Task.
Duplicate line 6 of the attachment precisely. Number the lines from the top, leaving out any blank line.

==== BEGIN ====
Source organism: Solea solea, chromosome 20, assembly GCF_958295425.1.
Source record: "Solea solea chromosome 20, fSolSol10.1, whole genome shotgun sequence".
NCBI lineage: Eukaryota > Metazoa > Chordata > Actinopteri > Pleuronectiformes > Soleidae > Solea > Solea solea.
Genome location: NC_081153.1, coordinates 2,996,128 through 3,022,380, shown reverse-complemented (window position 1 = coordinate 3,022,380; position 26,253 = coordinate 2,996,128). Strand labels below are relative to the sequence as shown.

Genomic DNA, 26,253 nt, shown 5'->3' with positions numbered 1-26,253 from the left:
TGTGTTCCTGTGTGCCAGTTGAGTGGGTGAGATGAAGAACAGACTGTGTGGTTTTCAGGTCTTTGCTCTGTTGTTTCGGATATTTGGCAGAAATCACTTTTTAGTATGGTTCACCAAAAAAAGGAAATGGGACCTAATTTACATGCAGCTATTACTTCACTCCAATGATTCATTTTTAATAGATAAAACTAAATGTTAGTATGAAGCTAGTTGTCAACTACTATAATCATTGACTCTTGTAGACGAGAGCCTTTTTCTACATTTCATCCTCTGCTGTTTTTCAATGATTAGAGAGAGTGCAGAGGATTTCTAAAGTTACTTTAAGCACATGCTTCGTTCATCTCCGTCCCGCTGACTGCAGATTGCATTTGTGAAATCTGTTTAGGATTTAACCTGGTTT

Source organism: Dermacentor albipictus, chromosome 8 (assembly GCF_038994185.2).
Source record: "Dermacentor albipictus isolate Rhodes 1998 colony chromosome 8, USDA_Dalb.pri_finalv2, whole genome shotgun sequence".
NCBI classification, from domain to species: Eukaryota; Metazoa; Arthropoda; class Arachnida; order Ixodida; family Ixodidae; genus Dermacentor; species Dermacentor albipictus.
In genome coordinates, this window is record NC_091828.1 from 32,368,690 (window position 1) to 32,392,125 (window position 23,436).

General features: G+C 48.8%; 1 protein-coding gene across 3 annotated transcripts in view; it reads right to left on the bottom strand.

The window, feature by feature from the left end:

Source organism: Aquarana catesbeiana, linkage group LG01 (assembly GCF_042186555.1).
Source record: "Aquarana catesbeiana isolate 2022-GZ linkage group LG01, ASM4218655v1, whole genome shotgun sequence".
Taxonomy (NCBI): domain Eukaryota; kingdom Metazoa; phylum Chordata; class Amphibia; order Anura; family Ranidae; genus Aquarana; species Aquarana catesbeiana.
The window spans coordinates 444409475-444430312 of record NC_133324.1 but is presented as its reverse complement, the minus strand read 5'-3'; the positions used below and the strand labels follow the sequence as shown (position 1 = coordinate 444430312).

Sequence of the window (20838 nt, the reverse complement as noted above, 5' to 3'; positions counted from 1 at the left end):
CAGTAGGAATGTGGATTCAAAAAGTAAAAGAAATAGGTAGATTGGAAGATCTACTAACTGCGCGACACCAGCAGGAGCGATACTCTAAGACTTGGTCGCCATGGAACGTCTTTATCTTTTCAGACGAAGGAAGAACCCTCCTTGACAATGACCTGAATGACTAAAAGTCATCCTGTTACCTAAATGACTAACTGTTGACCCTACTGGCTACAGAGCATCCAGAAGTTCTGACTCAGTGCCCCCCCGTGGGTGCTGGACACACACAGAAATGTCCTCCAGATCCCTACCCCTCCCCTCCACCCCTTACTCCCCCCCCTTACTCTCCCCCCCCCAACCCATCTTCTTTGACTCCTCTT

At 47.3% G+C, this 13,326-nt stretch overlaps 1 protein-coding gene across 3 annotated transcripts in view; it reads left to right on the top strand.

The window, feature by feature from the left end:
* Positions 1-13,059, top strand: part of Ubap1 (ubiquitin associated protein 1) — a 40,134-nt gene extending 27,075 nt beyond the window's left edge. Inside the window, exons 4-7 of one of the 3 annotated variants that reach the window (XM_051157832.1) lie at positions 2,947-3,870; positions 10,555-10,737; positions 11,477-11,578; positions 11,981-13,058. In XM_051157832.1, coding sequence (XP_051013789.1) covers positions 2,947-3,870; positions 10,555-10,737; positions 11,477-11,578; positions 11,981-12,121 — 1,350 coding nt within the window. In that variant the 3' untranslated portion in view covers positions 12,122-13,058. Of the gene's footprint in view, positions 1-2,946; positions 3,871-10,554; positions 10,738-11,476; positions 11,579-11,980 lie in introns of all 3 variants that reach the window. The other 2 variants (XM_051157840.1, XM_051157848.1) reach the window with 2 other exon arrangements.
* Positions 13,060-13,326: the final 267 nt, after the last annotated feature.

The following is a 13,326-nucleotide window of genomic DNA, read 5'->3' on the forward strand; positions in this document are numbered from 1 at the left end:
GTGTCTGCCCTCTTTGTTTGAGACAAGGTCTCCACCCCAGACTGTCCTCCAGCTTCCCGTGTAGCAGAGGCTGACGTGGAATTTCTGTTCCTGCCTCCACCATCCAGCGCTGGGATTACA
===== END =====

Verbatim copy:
TGTGTTCCTGTGTGCCAGTTGAGTGGGTGAGATGAAGAACAGACTGTGTGGTTTTCAGGTCTTTGCTCTGTTGTTTCGGATATTTGGCAGAAATCACTTTTTAGTATGGTTCACCAAAAAAAGGAAATGGGACCTAATTTACATGCAGCTATTACTTCACTCCAATGATTCATTTTTAATAGATAAAACTAAATGTTAGTATGAAGCTAGTTGTCAACTACTATAATCATTGACTCTTGTAGACGAGAGCCTTTTTCTACATTTCATCCTCTGCTGTTTTTCAATGATTAGAGAGAGTGCAGAGGATTTCTAAAGTTACTTTAAGCACATGCTTCGTTCATCTCCGTCCCGCTGACTGCAGATTGCATTTGTGAAATCTGTTTAGGATTTAACCTGGTTT